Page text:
Stop smoking with these natural nutrients and techniques
(NaturalHealth365) According to the Centers for Disease Control and Prevention (CDC), cigarette smoking kills 480,000 people in the United States annually. Yet – despite the danger, the increasing social stigma, and the financial burden of a nicotine habit – 38 million Americans continue to smoke. Why?
The frustrating truth is that cigarettes are highly addictive, and most smokers find quitting very difficult. Don’t beat yourself up if you haven’t quit – or if you’ve tried and failed. But do resolve to try again. Many ex-smokers report that they didn’t stop smoking on their first try – or even their second or third. While there is no magic potion to stop smoking, research shows that certain herbs, such as green tea, contain compounds that may help boost your odds of success by “taking the edge off” troublesome withdrawal symptoms. Let’s look at four surprising natural interventions that may reduce nicotine cravings and help you stop smoking.
Use green tea as an ally in your battle to stop smoking
Smoking is, first and foremost, a ritual, and you’ll want to create alternate ceremonies to replace it. Successful ex-smokers report that the ritual of preparing, lifting, and sipping a steaming cup of coffee or tea can be surprisingly helpful in taming the “nic fits.” Green tea is a particularly great choice. In one encouraging study, researchers reported that theanine, an amino acid in green tea, helped about half the participants cut down on cigarettes – while a third of them were able to stop smoking entirely.
Another “plus” for green tea is that it can help alleviate lung damage caused by smoking, with peer-reviewed research showing that regular green tea consumption can reduce the risk of both COPD and lung cancer in cigarette smokers. So when the urge to smoke feels overwhelming, brewing a cup of green tea is a wise move.
Sprinkle on the black pepper
If you’re battling an urge to smoke, it’s not a bad idea to use a liberal hand with the black pepper. Piperine, the active ingredient in black pepper, has mild mood-lifting effects that may help ease irritability and anxiety. In addition, piperine’s antioxidant and anti-inflammatory qualities allow it to go to work scavenging harmful free radicals created by smoking.
You can also try aromatherapy with black pepper essential oil, which has shown promise in inhibiting nicotine cravings. Natural health experts advise putting a drop or two of black pepper oil on a tissue and sniffing it when cravings strike. In one study, sniffing black pepper oil was shown to reduce nicotine withdrawal symptoms and promote a calmer mood. Check with your integrative doctor before trying aromatherapy with black pepper oil.
Let acupuncture point you toward quitting
Acupuncture is used in Traditional Chinese Medicine (TCM) to address the imbalance of energy (or “chi”) that is believed to trigger illness. Multiple studies have supported the ability of acupuncture to help people stop smoking, especially when used along with counseling and education. Using tiny needles or low-level lasers, practitioners can stimulate acupuncture points, thereby helping to ease the physical and psychological symptoms of nicotine withdrawal.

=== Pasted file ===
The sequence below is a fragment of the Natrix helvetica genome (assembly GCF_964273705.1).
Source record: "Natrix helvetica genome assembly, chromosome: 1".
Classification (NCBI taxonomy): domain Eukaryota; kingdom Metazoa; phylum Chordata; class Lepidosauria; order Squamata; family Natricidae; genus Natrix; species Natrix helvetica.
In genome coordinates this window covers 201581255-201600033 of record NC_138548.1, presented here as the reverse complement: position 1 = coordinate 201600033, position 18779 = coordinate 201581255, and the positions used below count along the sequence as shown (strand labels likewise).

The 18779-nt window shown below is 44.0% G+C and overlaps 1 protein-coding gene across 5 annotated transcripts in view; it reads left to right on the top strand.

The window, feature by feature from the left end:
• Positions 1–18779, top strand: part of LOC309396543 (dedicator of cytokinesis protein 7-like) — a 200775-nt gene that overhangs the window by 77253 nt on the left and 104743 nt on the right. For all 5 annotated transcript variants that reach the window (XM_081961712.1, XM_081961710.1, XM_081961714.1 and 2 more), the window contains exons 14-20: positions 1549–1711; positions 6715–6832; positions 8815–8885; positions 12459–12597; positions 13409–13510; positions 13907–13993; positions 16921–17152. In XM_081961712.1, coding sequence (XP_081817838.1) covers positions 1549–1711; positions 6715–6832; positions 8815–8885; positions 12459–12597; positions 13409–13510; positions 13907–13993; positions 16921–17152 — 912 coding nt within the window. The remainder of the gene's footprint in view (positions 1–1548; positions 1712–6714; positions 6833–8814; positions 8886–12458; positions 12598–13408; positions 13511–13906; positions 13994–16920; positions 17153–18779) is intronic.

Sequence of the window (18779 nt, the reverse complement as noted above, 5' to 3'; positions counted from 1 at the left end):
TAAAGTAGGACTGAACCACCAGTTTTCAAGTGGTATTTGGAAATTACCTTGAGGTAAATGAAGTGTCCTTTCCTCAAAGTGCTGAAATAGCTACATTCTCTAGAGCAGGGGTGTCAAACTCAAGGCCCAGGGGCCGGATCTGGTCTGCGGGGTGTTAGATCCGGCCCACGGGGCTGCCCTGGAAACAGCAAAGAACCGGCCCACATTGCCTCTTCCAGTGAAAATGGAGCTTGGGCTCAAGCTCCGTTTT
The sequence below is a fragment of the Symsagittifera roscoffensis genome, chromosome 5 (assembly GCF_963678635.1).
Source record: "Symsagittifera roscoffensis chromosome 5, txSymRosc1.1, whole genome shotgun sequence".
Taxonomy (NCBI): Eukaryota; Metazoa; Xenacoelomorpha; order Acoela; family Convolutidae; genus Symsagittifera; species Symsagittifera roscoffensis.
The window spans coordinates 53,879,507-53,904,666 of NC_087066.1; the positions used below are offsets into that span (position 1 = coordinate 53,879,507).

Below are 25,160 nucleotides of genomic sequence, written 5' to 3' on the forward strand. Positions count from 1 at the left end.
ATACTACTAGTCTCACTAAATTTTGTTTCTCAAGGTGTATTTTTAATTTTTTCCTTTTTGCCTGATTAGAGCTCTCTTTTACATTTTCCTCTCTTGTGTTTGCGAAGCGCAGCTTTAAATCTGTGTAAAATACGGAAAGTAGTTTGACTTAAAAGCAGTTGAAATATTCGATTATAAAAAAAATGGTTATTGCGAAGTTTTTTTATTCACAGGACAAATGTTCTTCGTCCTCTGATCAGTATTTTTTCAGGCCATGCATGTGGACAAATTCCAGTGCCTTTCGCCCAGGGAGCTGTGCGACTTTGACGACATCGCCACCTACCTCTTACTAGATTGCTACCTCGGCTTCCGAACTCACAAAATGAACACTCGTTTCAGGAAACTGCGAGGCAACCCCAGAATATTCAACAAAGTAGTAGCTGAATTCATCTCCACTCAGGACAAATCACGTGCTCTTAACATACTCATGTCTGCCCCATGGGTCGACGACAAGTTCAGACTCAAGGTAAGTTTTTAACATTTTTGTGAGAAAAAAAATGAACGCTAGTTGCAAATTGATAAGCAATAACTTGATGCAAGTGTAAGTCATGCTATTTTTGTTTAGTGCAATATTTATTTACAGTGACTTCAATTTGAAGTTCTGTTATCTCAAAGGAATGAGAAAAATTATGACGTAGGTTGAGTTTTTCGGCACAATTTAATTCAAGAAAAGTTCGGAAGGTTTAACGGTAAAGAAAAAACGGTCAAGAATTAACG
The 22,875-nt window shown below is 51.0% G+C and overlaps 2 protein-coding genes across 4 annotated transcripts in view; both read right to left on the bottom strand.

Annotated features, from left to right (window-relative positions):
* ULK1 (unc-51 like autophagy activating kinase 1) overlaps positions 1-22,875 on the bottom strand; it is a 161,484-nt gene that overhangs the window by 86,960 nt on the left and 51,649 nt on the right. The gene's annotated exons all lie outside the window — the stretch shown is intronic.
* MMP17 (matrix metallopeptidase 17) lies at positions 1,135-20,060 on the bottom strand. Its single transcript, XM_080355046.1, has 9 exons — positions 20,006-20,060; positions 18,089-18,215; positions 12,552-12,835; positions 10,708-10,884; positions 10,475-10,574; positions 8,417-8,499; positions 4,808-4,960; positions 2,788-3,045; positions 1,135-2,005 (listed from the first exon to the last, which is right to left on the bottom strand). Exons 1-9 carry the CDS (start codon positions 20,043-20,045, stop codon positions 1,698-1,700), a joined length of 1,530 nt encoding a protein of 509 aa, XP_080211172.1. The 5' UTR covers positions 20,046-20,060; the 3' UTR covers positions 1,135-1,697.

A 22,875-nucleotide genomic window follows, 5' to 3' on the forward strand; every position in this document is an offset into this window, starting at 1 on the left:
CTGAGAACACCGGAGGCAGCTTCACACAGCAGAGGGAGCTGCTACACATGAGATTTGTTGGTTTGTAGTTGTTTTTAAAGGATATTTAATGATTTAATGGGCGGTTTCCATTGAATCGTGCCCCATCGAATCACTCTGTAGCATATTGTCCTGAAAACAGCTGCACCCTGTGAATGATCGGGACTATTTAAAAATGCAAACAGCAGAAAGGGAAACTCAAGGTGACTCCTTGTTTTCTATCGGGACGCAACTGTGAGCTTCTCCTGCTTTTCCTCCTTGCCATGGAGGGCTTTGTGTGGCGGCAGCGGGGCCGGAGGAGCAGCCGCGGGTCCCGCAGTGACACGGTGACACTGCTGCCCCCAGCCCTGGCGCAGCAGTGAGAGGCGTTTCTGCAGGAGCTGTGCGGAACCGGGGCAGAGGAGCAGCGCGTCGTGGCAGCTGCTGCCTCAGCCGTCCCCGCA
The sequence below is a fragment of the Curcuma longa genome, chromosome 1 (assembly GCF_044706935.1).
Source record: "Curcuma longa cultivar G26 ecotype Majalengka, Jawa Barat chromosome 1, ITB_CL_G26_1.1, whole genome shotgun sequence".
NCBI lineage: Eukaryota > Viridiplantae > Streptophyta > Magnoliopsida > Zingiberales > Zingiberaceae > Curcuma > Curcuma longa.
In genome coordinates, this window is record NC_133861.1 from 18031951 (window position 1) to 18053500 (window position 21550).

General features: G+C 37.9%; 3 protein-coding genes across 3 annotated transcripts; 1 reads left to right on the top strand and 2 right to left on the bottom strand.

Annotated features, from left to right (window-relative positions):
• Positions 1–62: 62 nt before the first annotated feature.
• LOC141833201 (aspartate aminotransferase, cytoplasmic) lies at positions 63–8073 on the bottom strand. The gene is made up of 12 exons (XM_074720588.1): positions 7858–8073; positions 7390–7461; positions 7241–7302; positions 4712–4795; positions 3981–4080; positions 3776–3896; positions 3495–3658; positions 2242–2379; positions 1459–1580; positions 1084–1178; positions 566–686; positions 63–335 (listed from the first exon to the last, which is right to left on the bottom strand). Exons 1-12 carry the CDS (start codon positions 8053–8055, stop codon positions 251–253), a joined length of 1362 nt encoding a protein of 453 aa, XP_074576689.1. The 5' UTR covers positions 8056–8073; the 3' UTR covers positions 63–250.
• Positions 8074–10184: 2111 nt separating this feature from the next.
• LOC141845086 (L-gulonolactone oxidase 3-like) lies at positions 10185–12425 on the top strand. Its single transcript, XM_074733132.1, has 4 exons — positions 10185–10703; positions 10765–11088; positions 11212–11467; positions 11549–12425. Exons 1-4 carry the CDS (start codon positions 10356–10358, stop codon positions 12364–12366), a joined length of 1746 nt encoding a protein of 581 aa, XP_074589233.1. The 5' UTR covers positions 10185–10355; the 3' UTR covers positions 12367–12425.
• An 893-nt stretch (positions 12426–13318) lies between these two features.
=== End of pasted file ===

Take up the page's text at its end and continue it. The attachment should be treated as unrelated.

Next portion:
In a peer-reviewed analysis published in The American Journal of Medicine, the researchers reported that acupuncture helped nicotine withdrawal by decreasing adrenocorticotropic hormone – a hormone associated with stress – and promoting the release of mood-lifting endorphins. A trained acupuncturist can even help you find and activate acupuncture points so that you can help quench cravings at home. If you’re looking to free yourself from the deadly habit of smoking, acupuncture is certainly worth a try.
GABA: This calming amino acid may help you stop smoking
The amino acid known as GABA, or gamma-aminobutyric acid, functions as a neurotransmitter, inhibiting certain brain signals and decreasing the nervous system’s activity. When GABA attaches to receptors in the brain, it can create a calming and anxiety-reducing effect.
An intriguing review published in Neuropharmacology suggested that GABA could make cigarettes less appealing to smokers. The scientists credited GABA with inhibiting the pleasurable effects of nicotine and blocking nicotine-seeking behavior, providing strong evidence for its potential effectiveness in nicotine dependence. You can boost your dietary intake of GABA by eating fermented foods such as pickled cabbage (kimchi) and miso. GABA is also available as a supplement, but consult your integrative doctor before trying it.
Other useful herbs and supplements to help you stop smoking include lobelia, ginseng, catnip (it’s not just for cats), licorice root, lemon water, vitamin C, and valerian. As always, check with your trusted integrative doctor before adding any supplements to your routine. Finally, don’t forget natural stress-relief techniques, such as yoga, biofeedback, meditation, exercise, hypnotherapy, and deep breathing. These calming practices can be great tools in your campaign to stop smoking.
Here’s hoping that these natural techniques help you embark on a new, smoke-free journey. A world of rewards – from cleaner-smelling clothes to lower cancer risk to a fatter wallet – waits at the other end. You can do this, start today!
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